Planning is crucial to cloud deployments
The business world is increasingly being incorporated into the cloud, largely because the technology is expanding at such a rapid rate that executives are quickly becoming familiar with the hosted service and the potential benefits associated with using it. While the cloud was originally labeled as an external storage environment, this is not the tool's sole capability. In fact, the cloud-based or hosted PBX system is among the fastest growing solutions used in today's private sector.
Although the operational and financial benefits of leveraging the cloud is encouraging companies of all sizes to embrace the technology, many decision-makers are finding the transition to the service more difficult than expected. This was highlighted in a recent study of more than 650 business and IT leaders by KPMG, which found that about one-third of respondents said they experienced implementation challenges when migrating to the cloud.
Nevertheless, more than half of companies are using the cloud, KPMG reported. This suggests that taking the right approach to the cloud can make all the difference.
The initial stages before deployment
KPMG found that the biggest obstacle many businesses face is that decision-makers focus too much on the technology associated with the cloud. Rather than thinking only about the IT specs, executives need to consider how the cloud will align with overall business goals. If a company decides to replace an old phone system with a cloud-based offering, for example, managers need to understand how the transformation will meet long-term corporate requirements.
"One of the most important lessons uncovered by this research is that business process redesign needs to be done in tandem with cloud adoption, if organizations hope to achieve the full potential of their cloud investments," said Rick Wright, partner with KPMG LLP. "Simply put, executives have found that simultaneous process redesign is central to addressing the complexities that often arise in the implementation and operational phases of cloud adoption."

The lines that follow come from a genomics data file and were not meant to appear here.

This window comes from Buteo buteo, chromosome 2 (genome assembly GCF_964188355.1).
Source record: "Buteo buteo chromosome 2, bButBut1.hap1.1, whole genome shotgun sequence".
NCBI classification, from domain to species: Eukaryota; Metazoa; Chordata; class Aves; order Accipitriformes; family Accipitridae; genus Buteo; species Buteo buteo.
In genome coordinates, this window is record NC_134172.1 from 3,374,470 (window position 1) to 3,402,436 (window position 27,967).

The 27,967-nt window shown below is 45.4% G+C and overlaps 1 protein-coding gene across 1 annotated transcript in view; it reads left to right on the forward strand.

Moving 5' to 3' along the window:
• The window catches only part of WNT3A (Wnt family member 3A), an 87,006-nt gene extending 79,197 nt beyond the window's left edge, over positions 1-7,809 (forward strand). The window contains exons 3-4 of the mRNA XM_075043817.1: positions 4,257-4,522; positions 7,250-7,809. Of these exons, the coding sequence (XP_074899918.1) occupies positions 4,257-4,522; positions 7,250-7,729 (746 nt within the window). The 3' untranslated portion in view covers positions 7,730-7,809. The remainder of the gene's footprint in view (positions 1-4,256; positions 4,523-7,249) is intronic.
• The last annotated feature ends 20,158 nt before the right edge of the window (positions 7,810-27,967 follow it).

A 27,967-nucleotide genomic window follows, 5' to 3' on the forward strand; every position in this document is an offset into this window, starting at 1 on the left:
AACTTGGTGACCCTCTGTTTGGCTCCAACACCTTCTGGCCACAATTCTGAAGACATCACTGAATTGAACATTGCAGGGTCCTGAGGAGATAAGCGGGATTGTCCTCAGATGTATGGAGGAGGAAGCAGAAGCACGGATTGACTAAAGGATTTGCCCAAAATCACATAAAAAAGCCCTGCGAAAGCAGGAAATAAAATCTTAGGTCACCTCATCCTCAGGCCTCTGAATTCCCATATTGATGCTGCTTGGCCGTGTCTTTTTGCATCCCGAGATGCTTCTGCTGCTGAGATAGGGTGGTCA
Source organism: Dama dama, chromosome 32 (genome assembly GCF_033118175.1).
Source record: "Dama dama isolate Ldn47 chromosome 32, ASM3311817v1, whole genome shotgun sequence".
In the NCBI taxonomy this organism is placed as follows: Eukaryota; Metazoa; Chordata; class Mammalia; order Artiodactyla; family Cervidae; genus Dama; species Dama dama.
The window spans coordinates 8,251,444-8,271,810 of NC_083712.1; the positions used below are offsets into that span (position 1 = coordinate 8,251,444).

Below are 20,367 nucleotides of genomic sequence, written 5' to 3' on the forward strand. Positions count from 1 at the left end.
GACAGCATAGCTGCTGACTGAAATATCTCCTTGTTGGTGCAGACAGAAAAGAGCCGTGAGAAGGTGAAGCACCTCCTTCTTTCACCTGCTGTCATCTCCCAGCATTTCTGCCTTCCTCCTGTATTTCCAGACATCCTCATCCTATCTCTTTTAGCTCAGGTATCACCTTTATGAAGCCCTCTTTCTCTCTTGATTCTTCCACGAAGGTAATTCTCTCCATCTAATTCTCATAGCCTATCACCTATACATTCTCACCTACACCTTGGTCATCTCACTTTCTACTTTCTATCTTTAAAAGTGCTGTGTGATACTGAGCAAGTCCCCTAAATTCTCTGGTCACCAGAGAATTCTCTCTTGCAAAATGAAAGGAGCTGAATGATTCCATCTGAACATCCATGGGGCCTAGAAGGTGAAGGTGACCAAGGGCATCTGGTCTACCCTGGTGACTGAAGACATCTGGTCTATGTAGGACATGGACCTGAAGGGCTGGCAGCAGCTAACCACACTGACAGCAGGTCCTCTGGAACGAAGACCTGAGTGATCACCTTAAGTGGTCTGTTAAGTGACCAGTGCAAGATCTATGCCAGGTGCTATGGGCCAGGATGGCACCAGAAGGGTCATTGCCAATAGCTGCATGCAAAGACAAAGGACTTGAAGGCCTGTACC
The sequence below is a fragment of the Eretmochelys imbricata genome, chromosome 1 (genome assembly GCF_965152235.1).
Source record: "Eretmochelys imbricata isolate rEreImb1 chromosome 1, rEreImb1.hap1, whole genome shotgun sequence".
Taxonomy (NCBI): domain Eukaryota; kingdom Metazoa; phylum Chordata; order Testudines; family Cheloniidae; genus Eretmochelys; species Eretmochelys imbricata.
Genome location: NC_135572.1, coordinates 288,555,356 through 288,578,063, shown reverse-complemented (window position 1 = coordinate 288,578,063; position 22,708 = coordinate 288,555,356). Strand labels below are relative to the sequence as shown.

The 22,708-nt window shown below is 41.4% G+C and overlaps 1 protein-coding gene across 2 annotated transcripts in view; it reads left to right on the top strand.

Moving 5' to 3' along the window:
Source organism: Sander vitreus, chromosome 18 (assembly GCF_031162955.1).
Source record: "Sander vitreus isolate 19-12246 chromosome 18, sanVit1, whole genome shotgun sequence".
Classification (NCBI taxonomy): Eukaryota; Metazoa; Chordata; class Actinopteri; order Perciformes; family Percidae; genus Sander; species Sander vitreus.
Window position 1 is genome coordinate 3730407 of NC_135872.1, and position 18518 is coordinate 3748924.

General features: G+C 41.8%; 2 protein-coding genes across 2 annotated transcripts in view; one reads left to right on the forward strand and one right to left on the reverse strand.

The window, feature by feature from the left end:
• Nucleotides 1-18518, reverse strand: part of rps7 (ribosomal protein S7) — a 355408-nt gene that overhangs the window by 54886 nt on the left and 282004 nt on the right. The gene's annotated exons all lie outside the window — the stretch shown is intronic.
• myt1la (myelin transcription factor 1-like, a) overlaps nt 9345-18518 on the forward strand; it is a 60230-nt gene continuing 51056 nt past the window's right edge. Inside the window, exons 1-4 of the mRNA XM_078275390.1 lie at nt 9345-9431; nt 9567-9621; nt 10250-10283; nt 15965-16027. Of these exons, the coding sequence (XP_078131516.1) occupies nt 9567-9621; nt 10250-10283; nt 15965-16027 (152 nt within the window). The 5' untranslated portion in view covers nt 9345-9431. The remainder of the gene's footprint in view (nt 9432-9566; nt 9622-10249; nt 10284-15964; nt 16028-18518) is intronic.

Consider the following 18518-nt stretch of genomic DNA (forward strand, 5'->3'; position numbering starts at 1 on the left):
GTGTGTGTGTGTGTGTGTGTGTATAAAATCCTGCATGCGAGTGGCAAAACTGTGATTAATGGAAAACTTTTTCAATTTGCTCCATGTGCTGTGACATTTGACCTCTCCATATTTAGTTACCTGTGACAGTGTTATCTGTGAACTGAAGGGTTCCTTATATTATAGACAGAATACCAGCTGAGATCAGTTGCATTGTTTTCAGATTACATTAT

By taking the time to understand a firm's current and long-term business strategies, decision-makers will more likely meet success by launching cloud solutions that align with internal goals. This will be increasingly important in the coming years as more businesses adopt the cloud to stay relevant, forcing executives to have different priorities to differentiate themselves.
Why even use the cloud?
Decision-makers are probably thinking that it might not even be worth implementing the cloud if they may encounter significant implementation problems. This mentality could be deadly, however, as neglecting the cloud will impair a firm's chances to stay relevant in the long run.
Additionally, the cloud offers a number of unique benefits that usually align with core priorities for the organization. In the past, executives viewed the cloud as the next great money-saver. While this is still an option for many companies, KPMG revealed that businesses are seeing past the finances and recognizing the cloud for its real abilities: providing flexible operating models, speeding up time to market and improving overall operations.
A separate report by a major telecommunications provider said the flexibility associated with a cloud PBX system is often among the top reasons for adopting the solution in the first place. Because a hosted service can support a growing remote workforce without jeopardizing connectivity or call quality, the technology can help organizations expand without encountering performance issues.
By planning cloud projects in advance, enterprises and small businesses can make the transition to cloud seamlessly and without problems, allowing them to experience the true benefits of the cloud.